Mennonite) Anabaptists (Amish
Amish Community And Family Life, Stages Of Amish Family Life, Mennonite Families
The Amish and Mennonites stem from the Anabaptist movement of the sixteenth-century Reformation. Members of the Anabaptist movement insisted that church membership involve a fully informed adult decision, hence many of them requested a second baptism that symbolically superceded their infant baptism. As a result of this practice their opponents called them rebaptizers or Anabaptists. The first adult baptism was performed in January 1525 in Zurich (Snyder 1995).
In addition to adult baptism the Anabaptists proposed a complete separation of church and state, including refusing to participate in the military or swearing oaths of allegiance; a nonhierarchical church wherein clergy and laity formed a priesthood of believers; and a commitment against any use of force. These beliefs caused Anabaptists to be persecuted, and many died a martyr's death for their faith. An important book for all of the heirs of the Anabaptists is The Bloody Theater; or Martyrs' Mirror by Thieleman van Braght ( 1990). This collection of accounts of persecution, torture, and death, first published in Holland in 1660, continues to be part of the collective memory of the descendents of these people.
For the Anabaptists, the call to discipleship often took precedence over family. There are many stories where men and women willingly gave their lives for the sake of their beliefs and left spouses and children behind to fend for themselves. In the Anabaptist tradition a believer was a follower of Christ first, and loyalty to family took second place (Graber-Miller 2001; Roth 2001).
The Anabaptists produced three groups: the Mennonites, Hutterites, and Amish. The Mennonites take their name from a Dutch Catholic priest, Menno Simons, who joined the movement in 1530. The earliest groups of Anabaptists were established in Zurich, the cantons of Appenzell, Bern, and St. Gall, and the northern Dutch province of Friesland where Menno lived and worked. The groups in the south were known initially as the Swiss Brethren and later broke into two groups: the Mennonites and the Amish. The faction known as Mennonite had formed alliances with the Dutch Mennonites by the end of sixteenth century (Redekop 1989).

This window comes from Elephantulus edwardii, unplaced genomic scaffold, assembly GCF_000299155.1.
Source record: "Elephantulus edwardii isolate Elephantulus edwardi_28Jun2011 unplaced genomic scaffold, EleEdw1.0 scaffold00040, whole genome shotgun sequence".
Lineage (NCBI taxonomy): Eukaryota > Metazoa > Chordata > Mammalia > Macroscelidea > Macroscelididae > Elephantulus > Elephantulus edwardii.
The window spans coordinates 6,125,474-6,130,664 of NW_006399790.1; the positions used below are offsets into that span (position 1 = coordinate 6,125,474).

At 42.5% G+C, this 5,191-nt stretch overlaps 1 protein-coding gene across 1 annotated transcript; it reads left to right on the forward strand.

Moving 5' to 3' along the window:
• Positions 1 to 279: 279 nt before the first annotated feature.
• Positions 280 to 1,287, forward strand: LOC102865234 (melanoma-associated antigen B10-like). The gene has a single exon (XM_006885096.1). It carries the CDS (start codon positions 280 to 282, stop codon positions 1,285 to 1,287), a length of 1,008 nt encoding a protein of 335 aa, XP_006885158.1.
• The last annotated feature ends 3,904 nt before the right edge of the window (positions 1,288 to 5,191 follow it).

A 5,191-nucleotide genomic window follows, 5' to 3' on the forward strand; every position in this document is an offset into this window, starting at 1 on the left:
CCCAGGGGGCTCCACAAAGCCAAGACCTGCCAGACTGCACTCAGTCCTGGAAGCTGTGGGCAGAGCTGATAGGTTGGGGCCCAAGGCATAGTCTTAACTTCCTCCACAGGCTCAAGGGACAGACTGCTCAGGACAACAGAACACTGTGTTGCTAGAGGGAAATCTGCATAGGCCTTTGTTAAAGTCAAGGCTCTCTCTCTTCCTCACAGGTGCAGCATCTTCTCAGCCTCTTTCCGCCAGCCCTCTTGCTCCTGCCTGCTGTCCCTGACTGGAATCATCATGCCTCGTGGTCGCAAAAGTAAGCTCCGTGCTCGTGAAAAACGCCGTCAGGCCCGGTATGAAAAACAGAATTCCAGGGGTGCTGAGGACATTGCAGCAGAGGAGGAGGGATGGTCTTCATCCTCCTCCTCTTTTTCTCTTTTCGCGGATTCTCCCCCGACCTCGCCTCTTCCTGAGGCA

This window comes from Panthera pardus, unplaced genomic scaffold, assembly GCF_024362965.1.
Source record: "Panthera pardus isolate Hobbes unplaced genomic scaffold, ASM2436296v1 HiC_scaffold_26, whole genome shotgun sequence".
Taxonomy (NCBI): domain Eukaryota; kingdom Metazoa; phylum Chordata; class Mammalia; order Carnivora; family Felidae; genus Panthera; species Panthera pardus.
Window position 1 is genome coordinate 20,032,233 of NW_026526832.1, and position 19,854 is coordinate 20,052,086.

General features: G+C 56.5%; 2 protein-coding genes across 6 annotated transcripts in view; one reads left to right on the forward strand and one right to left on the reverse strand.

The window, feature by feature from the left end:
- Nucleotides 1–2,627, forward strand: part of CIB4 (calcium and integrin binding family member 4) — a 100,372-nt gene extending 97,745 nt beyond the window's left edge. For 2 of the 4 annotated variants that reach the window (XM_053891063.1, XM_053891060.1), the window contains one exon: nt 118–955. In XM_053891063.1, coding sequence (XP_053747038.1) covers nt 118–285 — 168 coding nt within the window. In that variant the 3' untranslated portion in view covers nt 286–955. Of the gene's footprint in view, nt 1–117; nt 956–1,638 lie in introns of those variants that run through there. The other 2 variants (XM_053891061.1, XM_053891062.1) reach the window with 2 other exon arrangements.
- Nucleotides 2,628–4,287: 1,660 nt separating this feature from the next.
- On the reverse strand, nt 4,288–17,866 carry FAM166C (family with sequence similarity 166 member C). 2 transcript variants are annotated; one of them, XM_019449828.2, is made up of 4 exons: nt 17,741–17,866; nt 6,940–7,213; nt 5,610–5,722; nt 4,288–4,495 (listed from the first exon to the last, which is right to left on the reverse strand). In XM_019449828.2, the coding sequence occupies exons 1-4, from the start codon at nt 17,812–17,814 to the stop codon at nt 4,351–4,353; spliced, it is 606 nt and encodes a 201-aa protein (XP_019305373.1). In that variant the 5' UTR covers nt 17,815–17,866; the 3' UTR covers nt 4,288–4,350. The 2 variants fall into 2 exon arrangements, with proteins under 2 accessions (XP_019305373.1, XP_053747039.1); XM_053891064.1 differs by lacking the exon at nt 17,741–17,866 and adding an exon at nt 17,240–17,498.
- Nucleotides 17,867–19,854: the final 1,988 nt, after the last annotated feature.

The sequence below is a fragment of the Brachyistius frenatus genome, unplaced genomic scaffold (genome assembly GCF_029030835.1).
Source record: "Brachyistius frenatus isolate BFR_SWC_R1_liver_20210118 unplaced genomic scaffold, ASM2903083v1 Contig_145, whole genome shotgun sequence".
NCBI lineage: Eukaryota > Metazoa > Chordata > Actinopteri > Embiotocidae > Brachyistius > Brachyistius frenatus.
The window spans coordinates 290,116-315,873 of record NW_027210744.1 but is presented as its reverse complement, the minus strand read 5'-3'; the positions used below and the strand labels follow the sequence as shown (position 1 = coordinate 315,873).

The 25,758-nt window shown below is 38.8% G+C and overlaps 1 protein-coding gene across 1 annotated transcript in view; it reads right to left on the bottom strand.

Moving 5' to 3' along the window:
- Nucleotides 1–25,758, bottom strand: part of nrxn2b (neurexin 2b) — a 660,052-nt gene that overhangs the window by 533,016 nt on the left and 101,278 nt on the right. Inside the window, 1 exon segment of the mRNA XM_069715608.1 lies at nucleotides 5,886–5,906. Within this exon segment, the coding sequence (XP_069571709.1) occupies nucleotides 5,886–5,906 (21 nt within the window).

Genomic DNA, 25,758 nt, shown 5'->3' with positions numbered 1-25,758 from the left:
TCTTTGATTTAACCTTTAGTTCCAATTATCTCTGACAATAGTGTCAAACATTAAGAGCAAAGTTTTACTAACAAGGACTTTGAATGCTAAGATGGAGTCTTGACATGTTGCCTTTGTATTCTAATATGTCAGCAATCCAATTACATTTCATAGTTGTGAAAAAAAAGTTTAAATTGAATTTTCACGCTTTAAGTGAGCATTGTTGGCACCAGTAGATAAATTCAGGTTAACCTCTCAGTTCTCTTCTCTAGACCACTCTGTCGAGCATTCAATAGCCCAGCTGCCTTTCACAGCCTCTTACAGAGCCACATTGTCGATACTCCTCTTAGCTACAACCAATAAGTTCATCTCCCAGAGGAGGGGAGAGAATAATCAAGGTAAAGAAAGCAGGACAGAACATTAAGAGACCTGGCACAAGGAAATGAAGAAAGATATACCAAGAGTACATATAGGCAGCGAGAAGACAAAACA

The Amish emerged at the end of the seventeenth century when a young Mennonite minister, Jacob Ammann, became embroiled in a controversy with his fellow ministers in the Alsace, the Palatinate, and the canton of Bern (Meyers 1996). The heart of the argument concerned the degree of discipline that should be applied to a church member who violated accepted standards of behavior. Ammann insisted that the deviant should be excommunicated and subsequently shunned by all other members of the church, including members of the individual's family. When the two sides could not reconcile their differences, a division occurred in 1693, and Ammann and his followers broke away from the larger group of Mennonites. Those who sided with Ammann are now known as the Amish (Nolt 1992).
Because of persecution in Europe many Mennonites fled their homelands and moved east as far as Russia, while others fled west to North America. Although a small number of Mennonites remained in Europe, the majority have emigrated. The first wave of Mennonite migration to North America began in 1683. The Amish began to leave Europe in the 1820s. Many of the so-called Russian Mennonites left the Ukraine in 1874 for new homes in North America (Redekop 1989). The decision to leave Russia followed two problematic pieces of legislation implemented by the government: In 1864 a law required that all schools' primary language of instruction was to be Russian, and in 1871 compulsory military service was introduced. Rather than give up their German language and their pacifist position, the Mennonites decided to emigrate.
No Amish remain in Europe. Today there are nearly 200,000 Amish in North America, with more than 250 communities in twenty U.S. states and the province of Ontario, Canada (Kraybill and Bowman 2001).
In the four centuries since the beginning of the Anabaptist movement there have been many schisms among the Mennonites and they form a continuum from the most conservative, Old Order Mennonites (Scott 1996; Kraybill and Bowman 2001) to progressive groups (Kauffman and Dreidger 1991) that have been almost completely acculturated into the mainstream of society. The various factions of Mennonites are spread throughout the world. The fastest growing membership is in the Southern Hemisphere. Of the estimated 1,203,995 Mennonites worldwide, 702,000 church members can be found in Africa, Asia, the Caribbean Islands, and Central and South America. (Mennonite World Conference 2000).
The discussion of family life will focus on the two largest groups, the Old Order Amish and the most progressive Mennonites. The term Old Order is used to describe the Amish who retain a traditional lifestyle that includes the retention of a dialect of the German language, horse and buggy as primary form of transportation, nineteenth-century dress and hairstyle, and a resistance to organizing human beings in hierarchical organizations. Progressive Mennonites have retained an emphasis on believer's baptism, nonviolence, and the separation of church and state. However, in contrast to the Old Orders they have become increasingly urban, emphasize higher education and employment in professions, and have developed an elaborate denominational bureaucracy (Kauffman and Dreidger 1991).
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